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MarktoMarket Webinar: Growing an advisory business within your accountancy firm
Why is MarktoMarket doing this webinar?
- Increasingly accountancy firms are using MarktoMarket as a means to provide advisory services; and
- There is margin pressure on traditional, compliance-related accounting and tax activities.
Doug Lawson, CEO of MarktoMarket
Carl Swansbury, Partner and Head of Corporate Finance at Ryecroft Glenton (RG)
Daniel Wright, Corporate Finance Director at Barnes Roffe (BR)
Doug provided a brief overview of the UK advisory market, illustrating the number of accounting firms by employee size and the proportion of firms offering advisory services. Unsurprisingly, as firm size reduces, so does the likelihood of offering advisory services.
MarktoMarket estimated that the market generates £2 billion in fees per annum from M&A, fundraising and valuation related work.
What does advisory mean?
Carl – to RG, it’s mostly Corporate Finance (CF) and within this, M&A (acquisitions, disposals, buy-ins and buyouts), transaction services and transactional tax. Advisory could be far broader eg valuations, fundraising (equity and debt), management consultancy and provision of broader strategic advice.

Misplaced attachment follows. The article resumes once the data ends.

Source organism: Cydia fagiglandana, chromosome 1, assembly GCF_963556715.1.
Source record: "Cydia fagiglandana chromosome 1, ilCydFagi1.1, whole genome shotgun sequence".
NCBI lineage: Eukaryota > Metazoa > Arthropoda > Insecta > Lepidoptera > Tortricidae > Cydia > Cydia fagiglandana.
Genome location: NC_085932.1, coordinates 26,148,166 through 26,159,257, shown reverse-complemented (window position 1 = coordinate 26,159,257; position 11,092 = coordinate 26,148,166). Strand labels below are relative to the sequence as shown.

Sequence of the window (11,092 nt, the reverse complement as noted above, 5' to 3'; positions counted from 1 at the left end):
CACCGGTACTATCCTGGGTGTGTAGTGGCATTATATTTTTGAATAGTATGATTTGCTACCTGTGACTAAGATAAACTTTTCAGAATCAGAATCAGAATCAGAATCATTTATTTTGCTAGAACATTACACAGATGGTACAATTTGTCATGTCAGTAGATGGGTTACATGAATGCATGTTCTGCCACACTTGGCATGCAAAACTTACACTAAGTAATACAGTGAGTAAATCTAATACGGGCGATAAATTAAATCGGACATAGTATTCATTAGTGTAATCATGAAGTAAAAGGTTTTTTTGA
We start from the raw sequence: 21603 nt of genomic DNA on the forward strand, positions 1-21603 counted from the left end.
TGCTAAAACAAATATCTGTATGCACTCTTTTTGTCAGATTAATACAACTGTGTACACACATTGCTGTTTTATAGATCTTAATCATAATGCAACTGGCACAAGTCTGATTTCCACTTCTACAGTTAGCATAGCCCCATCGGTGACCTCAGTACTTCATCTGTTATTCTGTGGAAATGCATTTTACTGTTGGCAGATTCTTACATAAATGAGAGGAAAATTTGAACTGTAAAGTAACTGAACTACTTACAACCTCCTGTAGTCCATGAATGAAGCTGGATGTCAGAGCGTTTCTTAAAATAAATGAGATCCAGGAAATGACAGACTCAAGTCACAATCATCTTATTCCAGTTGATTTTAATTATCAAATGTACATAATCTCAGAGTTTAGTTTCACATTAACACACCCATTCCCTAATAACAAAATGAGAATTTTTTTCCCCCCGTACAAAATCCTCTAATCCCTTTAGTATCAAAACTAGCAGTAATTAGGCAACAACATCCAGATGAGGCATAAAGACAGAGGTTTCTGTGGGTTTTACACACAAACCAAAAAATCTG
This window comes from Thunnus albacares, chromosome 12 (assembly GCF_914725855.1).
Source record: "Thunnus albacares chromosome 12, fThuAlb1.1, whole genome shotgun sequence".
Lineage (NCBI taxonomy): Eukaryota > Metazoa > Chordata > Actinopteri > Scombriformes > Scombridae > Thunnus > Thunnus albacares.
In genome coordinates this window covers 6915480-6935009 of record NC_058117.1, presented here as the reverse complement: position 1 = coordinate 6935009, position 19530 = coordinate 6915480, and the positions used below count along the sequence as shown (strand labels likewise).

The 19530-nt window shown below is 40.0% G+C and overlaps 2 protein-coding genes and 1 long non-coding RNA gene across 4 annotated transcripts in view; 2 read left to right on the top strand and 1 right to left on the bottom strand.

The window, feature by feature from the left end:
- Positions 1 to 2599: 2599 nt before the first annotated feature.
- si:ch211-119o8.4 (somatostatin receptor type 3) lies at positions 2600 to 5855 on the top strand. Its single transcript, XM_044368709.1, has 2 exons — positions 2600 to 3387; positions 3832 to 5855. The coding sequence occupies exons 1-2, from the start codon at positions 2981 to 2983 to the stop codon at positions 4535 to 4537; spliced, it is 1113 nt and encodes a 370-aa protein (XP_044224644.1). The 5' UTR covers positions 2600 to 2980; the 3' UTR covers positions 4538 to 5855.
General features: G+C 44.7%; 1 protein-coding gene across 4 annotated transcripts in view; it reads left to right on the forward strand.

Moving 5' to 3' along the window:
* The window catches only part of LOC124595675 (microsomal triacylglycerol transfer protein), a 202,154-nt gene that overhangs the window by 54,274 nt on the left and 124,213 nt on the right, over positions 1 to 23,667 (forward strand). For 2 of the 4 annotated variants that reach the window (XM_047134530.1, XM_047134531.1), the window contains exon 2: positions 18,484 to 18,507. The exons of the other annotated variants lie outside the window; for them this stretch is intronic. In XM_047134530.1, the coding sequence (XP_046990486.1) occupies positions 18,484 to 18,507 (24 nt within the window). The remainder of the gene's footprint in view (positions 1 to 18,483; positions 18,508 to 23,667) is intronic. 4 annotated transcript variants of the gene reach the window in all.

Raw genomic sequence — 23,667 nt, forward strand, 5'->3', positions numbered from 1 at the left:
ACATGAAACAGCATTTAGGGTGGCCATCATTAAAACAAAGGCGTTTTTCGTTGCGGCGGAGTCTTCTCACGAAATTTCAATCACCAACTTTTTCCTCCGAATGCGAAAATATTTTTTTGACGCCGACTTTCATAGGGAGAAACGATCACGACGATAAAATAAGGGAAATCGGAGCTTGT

Dan – would add debt advisory to the above. Anything that is specialist, forward-looking and strategic in nature.
When is the right time for a firm to start offering advisory activities?
Dan – firms must ask themselves if they have the capabilities – you often need some specialist knowledge. Secondly, it’s about your clients – not all clients will want to buy a business although most will want to sell at some point so you can choose to help them with this or recommend someone else if you do not have the in-house capabilities.
Carl – RG was a 100 year old tax and accounting compliance firm with no CF activities when he joined. There were 5 reasons they wanted CF:
- Wanted to become full service advisory business….so that they could standout in a competitive market but also to advise different type of clients eg private equity, plcs, management teams on MBOs
- A recognition that those managements team could become clients post-transaction
- Attract talent by offering more varied roles within the firm
- Software was automating a lot of compliance services so these were becoming commoditised and lower margin so wanted (needed?) to offer services that could not be commoditised and automated
- Client retention – long-standing audit clients went elsewhere when thinking about the sale of their business or a fund raise so there was a risk that those relationships would be lost as the “new” supplier offered compliance services post-transaction
Can CF be used for retention of clients and a cross-selling opportunity?